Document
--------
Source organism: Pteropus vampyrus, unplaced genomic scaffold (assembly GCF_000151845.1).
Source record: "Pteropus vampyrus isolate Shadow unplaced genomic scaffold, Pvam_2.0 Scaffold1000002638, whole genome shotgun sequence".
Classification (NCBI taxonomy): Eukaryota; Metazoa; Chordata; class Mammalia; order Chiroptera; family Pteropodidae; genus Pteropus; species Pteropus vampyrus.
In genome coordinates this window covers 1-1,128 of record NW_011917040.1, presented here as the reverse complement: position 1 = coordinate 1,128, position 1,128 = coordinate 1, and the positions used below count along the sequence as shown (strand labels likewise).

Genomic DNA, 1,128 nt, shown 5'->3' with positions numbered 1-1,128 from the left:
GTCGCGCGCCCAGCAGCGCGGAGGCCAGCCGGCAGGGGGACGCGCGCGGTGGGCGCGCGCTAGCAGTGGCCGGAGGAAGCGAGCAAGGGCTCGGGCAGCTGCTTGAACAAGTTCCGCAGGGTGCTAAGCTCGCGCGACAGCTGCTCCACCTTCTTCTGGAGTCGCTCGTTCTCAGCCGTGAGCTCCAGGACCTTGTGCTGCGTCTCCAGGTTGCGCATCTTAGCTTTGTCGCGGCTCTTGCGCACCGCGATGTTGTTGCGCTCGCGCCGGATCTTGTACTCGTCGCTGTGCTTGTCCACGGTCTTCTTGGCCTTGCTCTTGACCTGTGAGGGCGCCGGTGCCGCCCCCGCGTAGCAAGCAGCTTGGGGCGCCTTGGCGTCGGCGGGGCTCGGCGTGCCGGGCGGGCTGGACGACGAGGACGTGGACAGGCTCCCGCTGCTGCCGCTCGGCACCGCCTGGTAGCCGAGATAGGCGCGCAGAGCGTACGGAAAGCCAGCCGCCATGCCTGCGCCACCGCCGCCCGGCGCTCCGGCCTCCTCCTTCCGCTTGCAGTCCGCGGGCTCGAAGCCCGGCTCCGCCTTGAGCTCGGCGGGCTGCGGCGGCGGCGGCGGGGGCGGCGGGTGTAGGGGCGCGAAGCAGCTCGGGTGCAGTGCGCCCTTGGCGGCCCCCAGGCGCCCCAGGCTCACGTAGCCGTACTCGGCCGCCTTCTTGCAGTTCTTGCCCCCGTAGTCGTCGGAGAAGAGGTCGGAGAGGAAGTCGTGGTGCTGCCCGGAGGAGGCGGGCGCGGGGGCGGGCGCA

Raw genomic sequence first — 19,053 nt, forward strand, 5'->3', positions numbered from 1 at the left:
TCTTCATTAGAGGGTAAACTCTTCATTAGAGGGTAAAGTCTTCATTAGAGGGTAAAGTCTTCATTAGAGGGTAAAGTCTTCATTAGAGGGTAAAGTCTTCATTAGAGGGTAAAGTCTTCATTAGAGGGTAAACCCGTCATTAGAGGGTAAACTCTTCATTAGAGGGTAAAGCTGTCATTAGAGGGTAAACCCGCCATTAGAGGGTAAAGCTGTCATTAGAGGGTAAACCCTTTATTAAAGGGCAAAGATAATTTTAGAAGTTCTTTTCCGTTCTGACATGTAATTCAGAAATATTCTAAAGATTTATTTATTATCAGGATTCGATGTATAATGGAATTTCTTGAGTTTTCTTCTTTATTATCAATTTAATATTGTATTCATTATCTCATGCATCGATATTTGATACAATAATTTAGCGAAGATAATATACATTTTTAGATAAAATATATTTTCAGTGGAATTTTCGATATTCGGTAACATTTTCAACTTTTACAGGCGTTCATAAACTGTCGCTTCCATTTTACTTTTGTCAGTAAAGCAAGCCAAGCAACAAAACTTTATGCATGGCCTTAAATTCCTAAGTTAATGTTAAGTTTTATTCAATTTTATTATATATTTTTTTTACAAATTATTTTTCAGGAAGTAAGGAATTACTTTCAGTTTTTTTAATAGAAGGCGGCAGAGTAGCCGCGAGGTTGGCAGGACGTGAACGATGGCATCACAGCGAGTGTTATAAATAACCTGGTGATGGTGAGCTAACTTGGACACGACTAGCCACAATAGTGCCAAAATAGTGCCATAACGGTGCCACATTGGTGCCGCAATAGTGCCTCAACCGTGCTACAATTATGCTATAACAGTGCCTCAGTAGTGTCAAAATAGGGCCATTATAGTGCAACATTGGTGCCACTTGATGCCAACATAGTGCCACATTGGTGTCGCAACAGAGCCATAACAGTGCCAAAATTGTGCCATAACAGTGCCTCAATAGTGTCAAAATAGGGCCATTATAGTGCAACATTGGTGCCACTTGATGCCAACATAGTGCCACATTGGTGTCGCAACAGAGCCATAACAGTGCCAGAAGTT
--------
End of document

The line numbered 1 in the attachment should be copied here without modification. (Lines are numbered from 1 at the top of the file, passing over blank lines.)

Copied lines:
Source organism: Pteropus vampyrus, unplaced genomic scaffold (assembly GCF_000151845.1).